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Types of Directors, Director’s Duty and Appointment of Director

Updated: Jun 17, 2023

The term "directors" refers to individuals who hold the position of director in a corporation, regardless of the title or designation used. This includes not only those formally appointed as directors but also individuals who effectively exercise the powers and responsibilities of directors. This can include individuals who, although not officially appointed as directors, are accustomed to directing or instructing the directors or majority of directors of a corporation. Additionally, alternate or substitute directors who are appointed to act on behalf of a director are also considered directors for legal and administrative purposes.


Who can be a director?

To be eligible to be a director of a company in Singapore, the following requirements must be met:

  • Natural person and legal capacity

Only individuals who are natural persons and have attained the age of 18 years can be directors of a company. They must also possess full legal capacity, meaning they are not restricted or disqualified from holding such a position.

  • Ordinary residence in Singapore

Every company must have at least one director who is ordinarily resident in Singapore. This requirement ensures that there is a local representative responsible for the company's operations and compliance with local laws and regulations. If a company has only one member (shareholder), that sole director can also be the sole member of the company.

  • Disqualification

Individuals who are disqualified from acting as directors, such as undischarged bankrupts or those convicted of certain offenses, are not eligible to hold directorship positions in companies.

Types of Directors, Director’s Duty and Appointment of Director

What types of Directors are there?

1. Executive Director

An Executive Director in a company is typically an employee who holds a senior management position and is responsible for the day-to-day operations and decision-making of the company. Within the category of Executive Directors, there may be various specific titles used, such as Managing Director, Executive Vice President, or Chief Operating Officer (COO). These titles can vary depending on the company's structure, industry norms, and individual company practices.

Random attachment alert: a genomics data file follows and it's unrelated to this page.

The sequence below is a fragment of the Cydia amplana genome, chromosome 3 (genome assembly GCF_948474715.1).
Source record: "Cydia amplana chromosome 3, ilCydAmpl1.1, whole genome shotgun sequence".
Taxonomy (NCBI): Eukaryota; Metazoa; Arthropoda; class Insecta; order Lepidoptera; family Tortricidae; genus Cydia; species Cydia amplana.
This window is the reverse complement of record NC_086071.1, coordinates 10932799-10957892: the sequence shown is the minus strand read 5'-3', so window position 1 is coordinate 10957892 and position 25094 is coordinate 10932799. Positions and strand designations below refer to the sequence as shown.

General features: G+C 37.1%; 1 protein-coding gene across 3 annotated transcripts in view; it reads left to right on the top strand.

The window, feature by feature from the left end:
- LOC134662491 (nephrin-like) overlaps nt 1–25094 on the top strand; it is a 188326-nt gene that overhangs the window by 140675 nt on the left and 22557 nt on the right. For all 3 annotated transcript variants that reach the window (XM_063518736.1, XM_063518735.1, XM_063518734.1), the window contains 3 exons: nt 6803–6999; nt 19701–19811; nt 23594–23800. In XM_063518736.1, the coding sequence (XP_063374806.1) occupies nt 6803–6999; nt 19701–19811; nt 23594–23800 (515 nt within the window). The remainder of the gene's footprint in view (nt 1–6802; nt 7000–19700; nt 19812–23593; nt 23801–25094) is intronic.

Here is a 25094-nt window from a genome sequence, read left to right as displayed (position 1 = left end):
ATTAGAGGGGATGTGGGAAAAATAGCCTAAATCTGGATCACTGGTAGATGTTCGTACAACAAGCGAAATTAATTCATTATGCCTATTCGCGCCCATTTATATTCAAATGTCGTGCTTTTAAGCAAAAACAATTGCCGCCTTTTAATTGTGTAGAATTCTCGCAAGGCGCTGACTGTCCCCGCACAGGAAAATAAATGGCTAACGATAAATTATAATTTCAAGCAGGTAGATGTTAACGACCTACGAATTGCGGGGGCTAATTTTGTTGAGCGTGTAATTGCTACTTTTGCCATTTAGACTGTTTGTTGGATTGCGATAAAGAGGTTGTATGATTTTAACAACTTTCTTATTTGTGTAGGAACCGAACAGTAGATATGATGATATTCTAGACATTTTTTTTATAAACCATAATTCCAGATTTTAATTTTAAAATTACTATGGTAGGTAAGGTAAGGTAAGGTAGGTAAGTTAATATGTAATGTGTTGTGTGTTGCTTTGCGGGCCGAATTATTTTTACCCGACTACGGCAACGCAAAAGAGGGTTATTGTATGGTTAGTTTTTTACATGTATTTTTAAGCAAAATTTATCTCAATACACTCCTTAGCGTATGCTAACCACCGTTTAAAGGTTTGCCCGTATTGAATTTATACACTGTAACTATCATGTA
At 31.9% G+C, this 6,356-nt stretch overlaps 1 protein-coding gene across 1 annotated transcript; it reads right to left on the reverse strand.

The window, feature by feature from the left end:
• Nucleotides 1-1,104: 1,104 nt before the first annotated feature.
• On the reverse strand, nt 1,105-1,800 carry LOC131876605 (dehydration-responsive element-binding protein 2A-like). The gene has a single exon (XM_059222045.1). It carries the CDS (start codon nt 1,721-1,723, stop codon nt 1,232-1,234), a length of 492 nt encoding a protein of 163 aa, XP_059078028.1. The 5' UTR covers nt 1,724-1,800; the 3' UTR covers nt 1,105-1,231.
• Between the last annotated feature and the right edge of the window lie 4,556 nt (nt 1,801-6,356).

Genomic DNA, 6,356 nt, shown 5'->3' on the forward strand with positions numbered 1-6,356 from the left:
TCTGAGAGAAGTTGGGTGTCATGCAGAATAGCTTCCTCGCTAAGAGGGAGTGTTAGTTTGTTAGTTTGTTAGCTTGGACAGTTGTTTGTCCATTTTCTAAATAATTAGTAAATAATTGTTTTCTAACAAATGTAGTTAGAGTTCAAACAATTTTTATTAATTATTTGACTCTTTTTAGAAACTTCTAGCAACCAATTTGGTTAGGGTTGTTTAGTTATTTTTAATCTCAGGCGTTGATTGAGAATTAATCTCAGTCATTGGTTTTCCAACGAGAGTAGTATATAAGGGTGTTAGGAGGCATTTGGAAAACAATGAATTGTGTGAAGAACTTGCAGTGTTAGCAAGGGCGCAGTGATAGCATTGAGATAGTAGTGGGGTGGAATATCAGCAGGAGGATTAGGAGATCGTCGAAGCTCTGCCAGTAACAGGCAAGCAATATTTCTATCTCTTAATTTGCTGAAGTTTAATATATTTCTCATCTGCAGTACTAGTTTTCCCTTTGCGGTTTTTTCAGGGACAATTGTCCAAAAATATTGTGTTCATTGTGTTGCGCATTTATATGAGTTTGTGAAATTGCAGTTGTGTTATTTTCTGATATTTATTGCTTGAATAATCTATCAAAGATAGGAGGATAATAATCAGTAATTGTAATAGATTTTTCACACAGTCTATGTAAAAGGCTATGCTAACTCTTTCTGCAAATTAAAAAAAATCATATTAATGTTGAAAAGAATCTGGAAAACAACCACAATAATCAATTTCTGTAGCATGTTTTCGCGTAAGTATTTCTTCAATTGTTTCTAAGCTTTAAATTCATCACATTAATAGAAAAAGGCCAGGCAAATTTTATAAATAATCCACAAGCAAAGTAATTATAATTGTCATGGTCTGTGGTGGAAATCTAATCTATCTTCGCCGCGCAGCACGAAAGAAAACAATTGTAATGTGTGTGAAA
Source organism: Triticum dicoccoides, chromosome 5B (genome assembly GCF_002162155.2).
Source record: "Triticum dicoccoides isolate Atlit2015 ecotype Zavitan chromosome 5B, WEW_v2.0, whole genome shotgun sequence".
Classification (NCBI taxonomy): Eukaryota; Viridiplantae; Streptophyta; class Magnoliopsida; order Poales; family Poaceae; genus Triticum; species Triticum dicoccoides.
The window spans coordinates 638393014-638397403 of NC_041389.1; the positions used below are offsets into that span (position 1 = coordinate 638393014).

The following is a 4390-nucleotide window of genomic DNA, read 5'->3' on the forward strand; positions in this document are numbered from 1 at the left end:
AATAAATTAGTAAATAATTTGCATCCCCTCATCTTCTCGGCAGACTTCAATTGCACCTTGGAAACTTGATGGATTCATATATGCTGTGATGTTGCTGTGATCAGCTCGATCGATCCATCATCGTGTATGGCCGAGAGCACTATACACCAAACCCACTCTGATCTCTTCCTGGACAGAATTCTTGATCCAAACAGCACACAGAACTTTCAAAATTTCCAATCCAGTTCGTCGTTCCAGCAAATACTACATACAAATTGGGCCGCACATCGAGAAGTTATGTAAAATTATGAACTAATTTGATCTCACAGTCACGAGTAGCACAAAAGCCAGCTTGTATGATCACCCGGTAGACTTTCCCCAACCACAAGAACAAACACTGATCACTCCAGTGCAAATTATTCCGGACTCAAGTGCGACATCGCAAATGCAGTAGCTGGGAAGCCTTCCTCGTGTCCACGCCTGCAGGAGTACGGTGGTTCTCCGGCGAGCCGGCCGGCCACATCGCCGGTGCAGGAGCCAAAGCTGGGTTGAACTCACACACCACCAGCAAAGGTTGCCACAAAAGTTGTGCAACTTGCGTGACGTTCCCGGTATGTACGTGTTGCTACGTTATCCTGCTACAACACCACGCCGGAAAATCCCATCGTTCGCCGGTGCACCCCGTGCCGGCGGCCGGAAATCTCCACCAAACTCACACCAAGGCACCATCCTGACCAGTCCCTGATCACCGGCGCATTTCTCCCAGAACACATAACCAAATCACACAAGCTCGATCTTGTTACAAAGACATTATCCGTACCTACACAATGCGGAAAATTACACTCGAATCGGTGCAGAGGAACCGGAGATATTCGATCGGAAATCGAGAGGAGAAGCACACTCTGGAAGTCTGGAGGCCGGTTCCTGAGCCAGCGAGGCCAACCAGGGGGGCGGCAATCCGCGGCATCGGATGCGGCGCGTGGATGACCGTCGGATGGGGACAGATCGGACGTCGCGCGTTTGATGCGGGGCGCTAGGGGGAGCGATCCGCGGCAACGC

2. Non executive Director

A Non-Executive Director (NED) is a member of a company's board of directors who is not involved in the day-to-day operations of the company but carries a crucial role in providing impartial advice, corporate governance and compliance, industry knowledge, financial or legal expertise, prestige and professional networks that can be beneficial for the company’s growth and development.

3. Nominee Director

A Nominee Director is an individual who is appointed or nominated by a major stakeholder, such as a significant shareholder or a corporate entity, to serve as a director on their behalf. Their appointment is typically intended to represent the interests of the nominating party and ensure their views and objectives are represented on the board. Nominee Directors have the same legal obligations and responsibilities as regular directors under Company Act.

4. De Facto Director

A De Facto Director refers to an individual who assumes the role and responsibilities of a director, even though they may not have been formally appointed as one.

De Facto Directors are subject to the same legal obligations, responsibilities, and duties as formally appointed directors under the Companies Act or other applicable laws. This includes fiduciary duties, duty of care, duty to act in good faith, and duty to exercise independent judgment.

The legal status of a De Facto Director can be established based on their actions, role, and level of control or influence within the company.

5. Shadow Director

A Shadow Director refers to an individual who, without formal appointment or openly acting as a director, exercises significant influence or control over the appointed directors and the decision-making process of the company.

Shadow Director is subject to the same legal duties and obligations as formally appointed directors under the Companies Act or other relevant legislation.

The status of a Shadow Director is determined by their influence, control, and habitual instructions given to the appointed directors. Regulatory authorities and the courts will consider the substance of their involvement in the company's affairs to establish their status as a Shadow Director.

What are the Duties of Directors?

I. Statutory

The statutory obligations for directors include the following:

  • Duty of Honesty and Diligence

Directors are required to act honestly and exercise reasonable diligence in carrying out their responsibilities. This includes taking reasonable steps to monitor the management of the company, staying informed about the business operations, and making decisions that are in the best interests of the company. This duty is outlined in Section 157(1) of the Companies Act.